Insuring earthquakes: How would the Californian and Japanese insurance programs have fared down under (after the 2011 New Zealand earthquake)?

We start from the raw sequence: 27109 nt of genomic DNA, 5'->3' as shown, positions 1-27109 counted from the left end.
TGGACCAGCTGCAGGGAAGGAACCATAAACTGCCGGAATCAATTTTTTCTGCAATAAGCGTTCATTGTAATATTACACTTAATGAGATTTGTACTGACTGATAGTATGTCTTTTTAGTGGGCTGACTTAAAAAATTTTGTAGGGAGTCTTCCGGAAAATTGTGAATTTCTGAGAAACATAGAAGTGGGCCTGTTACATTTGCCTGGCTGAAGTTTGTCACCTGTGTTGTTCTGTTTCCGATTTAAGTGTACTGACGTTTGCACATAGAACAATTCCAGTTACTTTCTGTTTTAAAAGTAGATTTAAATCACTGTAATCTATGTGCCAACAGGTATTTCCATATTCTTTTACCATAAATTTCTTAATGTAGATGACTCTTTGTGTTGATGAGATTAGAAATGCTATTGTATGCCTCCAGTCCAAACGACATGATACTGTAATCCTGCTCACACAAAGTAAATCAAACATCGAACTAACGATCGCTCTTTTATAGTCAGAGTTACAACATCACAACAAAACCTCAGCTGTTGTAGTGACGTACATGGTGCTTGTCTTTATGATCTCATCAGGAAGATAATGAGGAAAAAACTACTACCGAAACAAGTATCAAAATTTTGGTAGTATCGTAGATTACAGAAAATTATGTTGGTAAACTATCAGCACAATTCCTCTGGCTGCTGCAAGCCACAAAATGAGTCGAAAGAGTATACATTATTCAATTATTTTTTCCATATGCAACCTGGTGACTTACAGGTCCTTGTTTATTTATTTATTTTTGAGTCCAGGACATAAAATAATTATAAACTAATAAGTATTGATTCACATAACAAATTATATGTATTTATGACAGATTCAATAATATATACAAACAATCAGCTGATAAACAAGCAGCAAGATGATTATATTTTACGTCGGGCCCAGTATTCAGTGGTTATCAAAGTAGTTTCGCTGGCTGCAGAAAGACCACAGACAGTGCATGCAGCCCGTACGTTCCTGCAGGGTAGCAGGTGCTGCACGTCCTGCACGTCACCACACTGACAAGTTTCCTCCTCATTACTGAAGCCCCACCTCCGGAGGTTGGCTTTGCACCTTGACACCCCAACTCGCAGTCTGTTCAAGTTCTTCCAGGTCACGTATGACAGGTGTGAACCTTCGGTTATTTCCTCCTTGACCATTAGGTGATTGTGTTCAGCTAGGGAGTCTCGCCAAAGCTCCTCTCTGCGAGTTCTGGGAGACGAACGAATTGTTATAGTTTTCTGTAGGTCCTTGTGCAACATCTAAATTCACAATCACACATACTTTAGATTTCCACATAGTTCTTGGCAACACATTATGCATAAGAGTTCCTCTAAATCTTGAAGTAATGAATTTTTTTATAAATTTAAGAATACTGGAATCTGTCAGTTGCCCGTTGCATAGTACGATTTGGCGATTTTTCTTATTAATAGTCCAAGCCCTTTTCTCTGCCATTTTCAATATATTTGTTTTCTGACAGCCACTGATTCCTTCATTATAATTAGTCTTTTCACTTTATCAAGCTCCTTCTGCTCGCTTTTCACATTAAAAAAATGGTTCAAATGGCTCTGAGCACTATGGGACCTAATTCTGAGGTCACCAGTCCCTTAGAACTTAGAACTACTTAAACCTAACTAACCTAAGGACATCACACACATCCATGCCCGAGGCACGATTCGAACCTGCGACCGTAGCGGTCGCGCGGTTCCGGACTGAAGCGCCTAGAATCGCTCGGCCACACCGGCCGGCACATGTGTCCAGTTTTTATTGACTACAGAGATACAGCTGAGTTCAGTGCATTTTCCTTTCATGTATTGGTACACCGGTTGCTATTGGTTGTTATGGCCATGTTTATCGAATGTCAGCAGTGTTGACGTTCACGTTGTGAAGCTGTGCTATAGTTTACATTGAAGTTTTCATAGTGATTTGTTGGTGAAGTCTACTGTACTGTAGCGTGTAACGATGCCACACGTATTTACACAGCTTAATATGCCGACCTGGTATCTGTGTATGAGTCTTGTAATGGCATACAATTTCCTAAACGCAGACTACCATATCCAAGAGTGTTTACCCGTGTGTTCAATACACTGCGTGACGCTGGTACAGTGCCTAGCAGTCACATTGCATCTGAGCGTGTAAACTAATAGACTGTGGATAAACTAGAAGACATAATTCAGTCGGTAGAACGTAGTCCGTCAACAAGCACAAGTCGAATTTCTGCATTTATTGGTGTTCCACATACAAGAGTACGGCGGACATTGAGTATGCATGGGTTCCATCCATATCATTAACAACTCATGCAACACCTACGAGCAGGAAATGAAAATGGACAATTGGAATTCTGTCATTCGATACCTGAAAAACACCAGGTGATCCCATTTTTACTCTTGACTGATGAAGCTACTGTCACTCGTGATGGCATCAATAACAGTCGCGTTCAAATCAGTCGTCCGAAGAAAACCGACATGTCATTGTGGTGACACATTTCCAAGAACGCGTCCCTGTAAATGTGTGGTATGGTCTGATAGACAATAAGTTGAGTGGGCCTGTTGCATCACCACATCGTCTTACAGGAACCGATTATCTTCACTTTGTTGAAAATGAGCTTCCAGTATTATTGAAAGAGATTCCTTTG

Earthquakes are insured only with public sector involvement in high-income countries where the risk of earthquakes is perceived to be high. The proto-typical examples of this public sector involvement are the public earthquake insurance schemes in California, Japan, and New Zealand (NZ). Each of these insurance programs is structured differently, and the purpose of this paper is to examine these differences using a concrete case-study, the sequence of earthquakes that occurred in the Christchurch, New Zealand, in 2011. This event turned out to have been the most heavily insured earthquake event in history. We examine what would have been the outcome of the earthquakes had the system of insurance in NZ been different. In particular, we focus on the public earthquake insurance programs in California (the California Earthquake Authority - CEA), and in Japan (Japanese Earthquake Reinsurance - JER). Overall, the aggregate cost to the public insurer in NZ was $NZ 11.1 billion in its response to the earthquakes. If a similar-sized disaster event had occurred in Japan and California, homeowners would have received $NZ 2.5 billion and $NZ 1.4 billion from the JER and CEA, respectively. We further describe the spatial and distributive patterns of these different scenarios.

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